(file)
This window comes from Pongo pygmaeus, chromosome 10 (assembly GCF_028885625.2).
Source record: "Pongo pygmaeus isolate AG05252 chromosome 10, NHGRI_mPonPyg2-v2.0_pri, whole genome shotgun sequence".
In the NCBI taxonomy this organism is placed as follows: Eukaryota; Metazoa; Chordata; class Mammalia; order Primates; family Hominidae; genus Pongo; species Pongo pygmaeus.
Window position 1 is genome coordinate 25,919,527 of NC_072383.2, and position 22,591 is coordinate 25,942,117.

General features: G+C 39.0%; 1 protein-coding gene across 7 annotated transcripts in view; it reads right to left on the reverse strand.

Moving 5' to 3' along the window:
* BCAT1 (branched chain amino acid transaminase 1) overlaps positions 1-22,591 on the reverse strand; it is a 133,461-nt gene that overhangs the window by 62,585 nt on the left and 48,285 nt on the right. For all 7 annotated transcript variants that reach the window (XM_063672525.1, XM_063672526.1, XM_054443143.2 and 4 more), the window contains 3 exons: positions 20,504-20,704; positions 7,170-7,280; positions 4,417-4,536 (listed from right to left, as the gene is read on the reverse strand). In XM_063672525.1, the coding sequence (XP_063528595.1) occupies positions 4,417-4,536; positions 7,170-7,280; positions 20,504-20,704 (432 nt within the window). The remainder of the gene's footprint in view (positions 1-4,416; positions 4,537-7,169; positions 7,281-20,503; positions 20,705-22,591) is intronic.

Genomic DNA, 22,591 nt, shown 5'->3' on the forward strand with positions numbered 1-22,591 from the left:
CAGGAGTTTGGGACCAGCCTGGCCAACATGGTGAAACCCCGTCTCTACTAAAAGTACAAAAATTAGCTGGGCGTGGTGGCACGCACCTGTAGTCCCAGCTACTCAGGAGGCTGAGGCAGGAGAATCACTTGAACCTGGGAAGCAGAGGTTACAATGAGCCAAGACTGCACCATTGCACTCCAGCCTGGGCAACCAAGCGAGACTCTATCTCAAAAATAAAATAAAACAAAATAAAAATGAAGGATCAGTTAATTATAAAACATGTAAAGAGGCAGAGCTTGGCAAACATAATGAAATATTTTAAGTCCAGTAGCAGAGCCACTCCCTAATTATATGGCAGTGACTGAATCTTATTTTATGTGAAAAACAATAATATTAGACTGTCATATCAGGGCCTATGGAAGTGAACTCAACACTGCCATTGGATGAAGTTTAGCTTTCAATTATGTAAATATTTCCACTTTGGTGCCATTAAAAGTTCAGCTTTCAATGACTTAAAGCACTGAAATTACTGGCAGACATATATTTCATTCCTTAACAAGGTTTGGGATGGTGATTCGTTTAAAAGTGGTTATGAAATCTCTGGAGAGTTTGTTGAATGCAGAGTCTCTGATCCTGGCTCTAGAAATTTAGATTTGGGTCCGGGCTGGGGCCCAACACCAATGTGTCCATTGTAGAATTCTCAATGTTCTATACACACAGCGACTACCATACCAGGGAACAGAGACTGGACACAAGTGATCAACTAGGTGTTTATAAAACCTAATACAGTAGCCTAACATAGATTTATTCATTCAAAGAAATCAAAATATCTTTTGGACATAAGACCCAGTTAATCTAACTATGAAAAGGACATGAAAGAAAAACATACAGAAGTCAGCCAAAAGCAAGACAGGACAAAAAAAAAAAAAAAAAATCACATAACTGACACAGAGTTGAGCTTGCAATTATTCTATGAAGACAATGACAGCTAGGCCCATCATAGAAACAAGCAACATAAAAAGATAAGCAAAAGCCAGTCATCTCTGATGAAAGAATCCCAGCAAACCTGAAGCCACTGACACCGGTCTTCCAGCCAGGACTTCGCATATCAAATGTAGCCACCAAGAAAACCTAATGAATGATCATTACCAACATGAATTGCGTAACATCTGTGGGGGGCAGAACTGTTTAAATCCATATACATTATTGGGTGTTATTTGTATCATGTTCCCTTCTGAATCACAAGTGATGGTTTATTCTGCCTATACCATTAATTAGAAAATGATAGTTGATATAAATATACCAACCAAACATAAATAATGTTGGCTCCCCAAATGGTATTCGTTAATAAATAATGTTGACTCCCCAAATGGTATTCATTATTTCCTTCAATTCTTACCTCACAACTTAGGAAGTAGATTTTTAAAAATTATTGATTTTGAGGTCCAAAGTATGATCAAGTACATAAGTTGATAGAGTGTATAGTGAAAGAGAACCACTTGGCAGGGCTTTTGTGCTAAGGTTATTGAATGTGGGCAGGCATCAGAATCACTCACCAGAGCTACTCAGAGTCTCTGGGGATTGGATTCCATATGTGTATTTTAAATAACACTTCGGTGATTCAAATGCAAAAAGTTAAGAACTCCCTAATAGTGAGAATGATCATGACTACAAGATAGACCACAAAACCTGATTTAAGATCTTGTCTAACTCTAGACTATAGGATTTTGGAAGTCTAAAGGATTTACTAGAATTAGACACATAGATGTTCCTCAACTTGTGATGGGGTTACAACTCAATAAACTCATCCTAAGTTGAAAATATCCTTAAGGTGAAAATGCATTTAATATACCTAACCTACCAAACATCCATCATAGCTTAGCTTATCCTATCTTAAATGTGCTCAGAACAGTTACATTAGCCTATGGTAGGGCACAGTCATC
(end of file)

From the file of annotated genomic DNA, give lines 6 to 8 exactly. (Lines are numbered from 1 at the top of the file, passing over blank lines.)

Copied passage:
Moving 5' to 3' along the window:
* BCAT1 (branched chain amino acid transaminase 1) overlaps positions 1-22,591 on the reverse strand; it is a 133,461-nt gene that overhangs the window by 62,585 nt on the left and 48,285 nt on the right. For all 7 annotated transcript variants that reach the window (XM_063672525.1, XM_063672526.1, XM_054443143.2 and 4 more), the window contains 3 exons: positions 20,504-20,704; positions 7,170-7,280; positions 4,417-4,536 (listed from right to left, as the gene is read on the reverse strand). In XM_063672525.1, the coding sequence (XP_063528595.1) occupies positions 4,417-4,536; positions 7,170-7,280; positions 20,504-20,704 (432 nt within the window). The remainder of the gene's footprint in view (positions 1-4,416; positions 4,537-7,169; positions 7,281-20,503; positions 20,705-22,591) is intronic.

Genomic DNA, 22,591 nt, shown 5'->3' on the forward strand with positions numbered 1-22,591 from the left: